Well, I didn't go into details (and since I'm in no position to do anything but support the idea, it didn't seem necessary). Personally, I'd support an incremental increase in CI. Say the full amount at 18 and 5% (approx.) increase per year prior to that. I would also not necessarily preclude hardship and disability payments in addition to the CI.

What I would like to include as a principle is that, if you have kids, for the first few years they are going to cost you. That's the truth for anyone in employment (above benefits threshold).

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Finally watching this. Who are they blaming? They gave them the flats, they didn't check, now it's the fault of the people who landed in lala land?

I am flabbergasted that they make a tv show on their own total complete failure and blame it on the people they put there.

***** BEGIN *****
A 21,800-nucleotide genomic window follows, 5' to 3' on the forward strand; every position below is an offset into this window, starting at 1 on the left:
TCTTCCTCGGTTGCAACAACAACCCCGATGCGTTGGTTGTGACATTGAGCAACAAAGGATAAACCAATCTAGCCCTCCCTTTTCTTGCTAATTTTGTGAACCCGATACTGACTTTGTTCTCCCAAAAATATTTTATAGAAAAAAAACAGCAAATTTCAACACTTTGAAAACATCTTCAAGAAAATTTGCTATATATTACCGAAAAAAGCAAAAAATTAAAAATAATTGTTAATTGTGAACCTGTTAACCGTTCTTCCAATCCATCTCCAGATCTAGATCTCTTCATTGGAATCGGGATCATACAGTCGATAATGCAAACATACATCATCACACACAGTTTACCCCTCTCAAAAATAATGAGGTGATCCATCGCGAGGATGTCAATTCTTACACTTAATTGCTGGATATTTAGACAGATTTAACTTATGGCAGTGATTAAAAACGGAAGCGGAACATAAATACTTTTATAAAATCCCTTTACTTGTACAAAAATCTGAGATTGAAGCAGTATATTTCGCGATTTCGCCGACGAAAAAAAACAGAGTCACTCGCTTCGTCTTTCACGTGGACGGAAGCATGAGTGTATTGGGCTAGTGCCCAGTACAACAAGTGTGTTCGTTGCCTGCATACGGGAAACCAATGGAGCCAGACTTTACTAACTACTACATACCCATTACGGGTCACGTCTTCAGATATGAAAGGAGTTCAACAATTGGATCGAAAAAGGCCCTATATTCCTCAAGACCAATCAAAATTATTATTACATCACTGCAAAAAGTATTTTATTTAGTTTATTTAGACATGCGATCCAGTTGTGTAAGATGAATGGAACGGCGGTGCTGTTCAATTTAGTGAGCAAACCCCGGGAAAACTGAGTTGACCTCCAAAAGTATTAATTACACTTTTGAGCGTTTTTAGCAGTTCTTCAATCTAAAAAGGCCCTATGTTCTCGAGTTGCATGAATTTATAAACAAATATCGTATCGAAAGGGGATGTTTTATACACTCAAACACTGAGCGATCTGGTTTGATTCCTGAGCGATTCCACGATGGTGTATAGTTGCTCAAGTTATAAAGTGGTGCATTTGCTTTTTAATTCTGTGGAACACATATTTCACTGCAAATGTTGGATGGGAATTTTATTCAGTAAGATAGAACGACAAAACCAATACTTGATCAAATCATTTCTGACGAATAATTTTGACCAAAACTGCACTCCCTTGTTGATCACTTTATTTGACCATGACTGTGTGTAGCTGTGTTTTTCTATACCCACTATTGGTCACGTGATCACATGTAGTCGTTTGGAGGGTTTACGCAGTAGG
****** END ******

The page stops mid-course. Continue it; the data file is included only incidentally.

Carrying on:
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http://www.bbc.co.uk/news/uk-england-24259715

Fraud inspectors tackle London's Housing Benefit cheats

The City of Westminster has some of the most expensive homes in the world, so it is surprising that some residents are able to rent luxury properties and claim housing benefits.

Inside Out's Mark Jordan joins Westminster Council's fraud inspectors in a raid on one of hundreds of illegal sub-lets.

The cost to the taxpayer from these fraudulent claims is estimated to be around £10m in lost revenue.

Westminster Council's anti-fraud tsar, Councillor Lindsey Hall, talks about the challenges of tackling the problem and dealing with what she describes as "outrageous" cases.